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Re: Where to host ChezScheme boot images

    Date:        Tue, 16 May 2017 15:47:26 +0200
    From:        Aleksej Lebedev <>
    Message-ID:  <>

  | And it is very portable: the boot image for a new platform can be 
  | cross-compiled.
  | That's what I'm about to do: compile boot image for BSDs on Linux (or 
  | Mac OS, doesn't matter).

First, what does a boot image for BSD really mean, which system architecture,
or does that not matter?

But to claim that you run on NetBSD you really need to support i386,
adm64, sparc64 (and sparc 32 bit) ARM (incl 64 bit), and MIPS at a very
minimum, support for Motorola 68K based systems, VAX, PowerPC and more
would be nice as well.    Just supporting one (or two) of those isn't
really very good.

The standard solution to this problem is to port your system to a new
(very simple) architecture that you can define yourself (or you can pick
one that already exists).   You make your compiler generate code for that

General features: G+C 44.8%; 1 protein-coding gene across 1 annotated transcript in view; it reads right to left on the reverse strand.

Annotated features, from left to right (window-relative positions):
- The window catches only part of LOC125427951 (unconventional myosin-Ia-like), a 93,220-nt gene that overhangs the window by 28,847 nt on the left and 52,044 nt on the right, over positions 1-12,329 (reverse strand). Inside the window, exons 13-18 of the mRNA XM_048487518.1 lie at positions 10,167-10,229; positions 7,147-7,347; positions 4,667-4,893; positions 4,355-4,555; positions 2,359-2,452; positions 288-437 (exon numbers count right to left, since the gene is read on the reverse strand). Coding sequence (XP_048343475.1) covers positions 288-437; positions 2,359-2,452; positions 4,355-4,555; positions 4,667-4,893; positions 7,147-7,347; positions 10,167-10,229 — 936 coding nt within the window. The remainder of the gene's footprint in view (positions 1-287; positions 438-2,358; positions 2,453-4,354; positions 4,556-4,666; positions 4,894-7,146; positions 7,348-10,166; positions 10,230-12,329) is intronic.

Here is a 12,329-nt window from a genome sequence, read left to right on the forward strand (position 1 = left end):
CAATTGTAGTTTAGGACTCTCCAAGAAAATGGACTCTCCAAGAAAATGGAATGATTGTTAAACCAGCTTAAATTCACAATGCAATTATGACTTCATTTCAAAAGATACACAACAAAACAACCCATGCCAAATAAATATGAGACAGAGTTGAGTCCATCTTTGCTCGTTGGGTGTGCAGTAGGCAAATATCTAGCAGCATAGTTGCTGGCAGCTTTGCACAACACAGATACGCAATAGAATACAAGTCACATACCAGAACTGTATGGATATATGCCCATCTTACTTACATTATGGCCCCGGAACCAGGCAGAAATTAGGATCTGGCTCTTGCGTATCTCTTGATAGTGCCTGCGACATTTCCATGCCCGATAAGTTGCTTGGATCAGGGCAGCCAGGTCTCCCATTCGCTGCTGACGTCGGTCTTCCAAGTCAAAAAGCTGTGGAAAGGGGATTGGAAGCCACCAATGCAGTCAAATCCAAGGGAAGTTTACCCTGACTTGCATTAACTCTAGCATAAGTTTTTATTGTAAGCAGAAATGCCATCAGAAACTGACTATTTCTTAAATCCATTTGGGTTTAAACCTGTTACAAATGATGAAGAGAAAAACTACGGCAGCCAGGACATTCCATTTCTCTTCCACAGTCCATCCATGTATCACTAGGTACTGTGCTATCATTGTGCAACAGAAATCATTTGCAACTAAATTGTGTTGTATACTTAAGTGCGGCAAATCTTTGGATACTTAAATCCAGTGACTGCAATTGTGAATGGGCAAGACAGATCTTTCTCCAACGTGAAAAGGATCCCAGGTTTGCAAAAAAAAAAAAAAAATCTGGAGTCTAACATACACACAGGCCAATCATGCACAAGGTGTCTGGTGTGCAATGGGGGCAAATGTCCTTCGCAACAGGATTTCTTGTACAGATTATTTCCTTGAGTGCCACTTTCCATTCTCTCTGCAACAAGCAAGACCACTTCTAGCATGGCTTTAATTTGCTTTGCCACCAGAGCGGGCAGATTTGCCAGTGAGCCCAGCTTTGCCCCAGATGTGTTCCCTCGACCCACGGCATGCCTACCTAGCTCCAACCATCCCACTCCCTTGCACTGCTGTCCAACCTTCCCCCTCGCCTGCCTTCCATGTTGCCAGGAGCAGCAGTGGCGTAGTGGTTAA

architecture.   Then you write a (usually quite simple) interpreter for
that architecture in some programming language that is widely supported.
When I first saw this done, that was fortran...  (the original, not
one of the modern vamped up things.)   These days, probably C (or perl,
or python, or java, or ...)

Then that interpreter interprets your compiler (most probably very slowly)
and you feed that slow compiler its own source code to compile, and
generate executables for the system you really want to run on (doing that
part of the compiler porting to a new architecture/system is the hard
part, but that is the same whatever mechanism you use to compile this
code, cross compiling, or via the simple bootstrap architecture.)

Even if after you have done that you have to compile it one more time,
if the version that runs on the virtual machine is cut down too much,
or just too slow, to compile everything that you really want compiled
that's OK, you can go through as mant steps of gradually bigger compilers
compiling even bigger ones until you are done.

But this way no-one ever needs to trust some binary blob that they
cannot read in order to get started.


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